But Sephora itself, which arrived in the Chinese market in 2005, focuses primarily on foreign brands. Other long-established retail giants, such as Watsons and Mannings, stick to old-style models. A cosmetics industry manager, quoted recently on Qingyan, explains that Watsons relies on the brands to do the work — “This business model makes Watsons more like a middleman, collecting rent from merchants as in a department store.”

However, the internet has reshaped beauty. The practice of business wins without lifting a finger is on the way out. Multi-brand retailers such as Wow Colour, The Colorist and Harmay have surged, building expert teams of new-era beauty buyers.

Speed is the new factor. Buyers include weekly updates to product portfolios and design installations featuring photos of the latest online celebrities. The new multi-brand stores are adept at converting new experiences online into the offline space.

The Colorist, established in 2019, is estimated to have a team of around 50 buyers. It’s a complex and diverse group, including strategic buyers from the supply chain upstream and consulting experts dedicated to brands belonging to fashion groups. Most of them are young, born after 1990.

Flexibility for these teams is key. “We must always pay attention to new products and new brands,” says the marketing manager of Harmay. “But [we must] screen them, taking into account the characteristics and preferences of Harmay’s customer base.

An insider at The Colorist’s buying team highlights how retailers’ relationships with brands have moved towards closer collaboration. “Buyers need to be responsible for the brands they select, and achieve synchronous, healthy growth of both brands and channels. For example, the rainbow wall and DIY eye-shadow wall at The Colorist stores are both co-creations of the buyers and Chinese makeup brand Focallure. Buyers combine brand tonality with store sales data and the hottest trends and put together creative plans for displaying products. We often say, ‘Buyers who don’t know how to develop a display aren’t good buyers.’”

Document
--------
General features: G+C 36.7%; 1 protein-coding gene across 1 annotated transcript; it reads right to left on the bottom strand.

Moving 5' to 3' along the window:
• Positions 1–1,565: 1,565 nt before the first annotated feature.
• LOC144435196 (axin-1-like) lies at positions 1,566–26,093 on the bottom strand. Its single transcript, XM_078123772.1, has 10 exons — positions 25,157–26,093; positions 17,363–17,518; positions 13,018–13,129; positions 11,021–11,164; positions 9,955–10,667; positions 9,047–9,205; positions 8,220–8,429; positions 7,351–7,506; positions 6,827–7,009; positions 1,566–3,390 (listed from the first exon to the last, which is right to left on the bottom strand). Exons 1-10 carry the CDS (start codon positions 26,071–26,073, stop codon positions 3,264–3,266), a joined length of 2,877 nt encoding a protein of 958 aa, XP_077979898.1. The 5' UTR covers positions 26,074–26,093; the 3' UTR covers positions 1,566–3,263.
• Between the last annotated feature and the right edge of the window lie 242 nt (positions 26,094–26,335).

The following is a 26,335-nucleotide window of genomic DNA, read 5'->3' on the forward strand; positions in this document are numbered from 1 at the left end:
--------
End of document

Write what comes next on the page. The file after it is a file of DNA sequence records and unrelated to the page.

How to become a beauty buyer

Becoming a beauty buyer takes patience. Beatrice Cusani graduated from Milan’s Bocconi University with a master’s degree in marketing. After working for department stores like Italy’s La Rinascente, Illum Copenhagen and Harvey Nichols Doha, she joined Dubai retail giant Al Tayer, becoming responsible for beauty buying for e-commerce and department stores under the group’s banner.

Few schools offer courses in beauty buying,” says Cusani. Her interest in buying began after graduation as an assistant purchasing manager responsible for cosmetics and children’s clothing. The experience allowed Cusani to exercise two core skills: analysis and marketing. The former cultivated her sensitivity to numbers, while the latter gave her a deeper understanding of consumers.

She explains the difference between fashion and beauty buyers. Clothing uses seasonality as the base for its product cycle and has a relatively fixed production model. Trends and design tend to drive consumer demand. Cosmetics are purchased more frequently: the category is driven by consumers with very specific skincare needs and makeup habits. Beauty buyers need to be fully in tune with these and provide solutions.

What are the key skill sets of a modern beauty buyer? Digital thinking in analysis comes high on the list. That includes an ability to understand the ratio of hot and evergreen products as well as analysing sales data to determine the best way to position and display brands and combine them.

Also important is long-term thinking in collaboration, beyond a fixation on sales figures. Buyers need to pay attention to a brand’s DNA and founder’s philosophy. Once a brand is on the shelves, the pressure is on to actively communicate with the brand to identify existing problems and combine sales feedback from different channels to nurture it.

Finally, new-era buyers need to be brilliant at adopting the customer’s perspective. Gen Z, particularly in China, are confident individuals who are keen to mix and match. They’re used to online shopping but also love to try new experiences offline. They believe high-end brands are compatible with cost-effective domestic products, mass-market models and niche one-offs. Buyers need to keep them interested with in-store visual impact and new experiences. The challenges are immense and relentless, but the rewards are equally immense.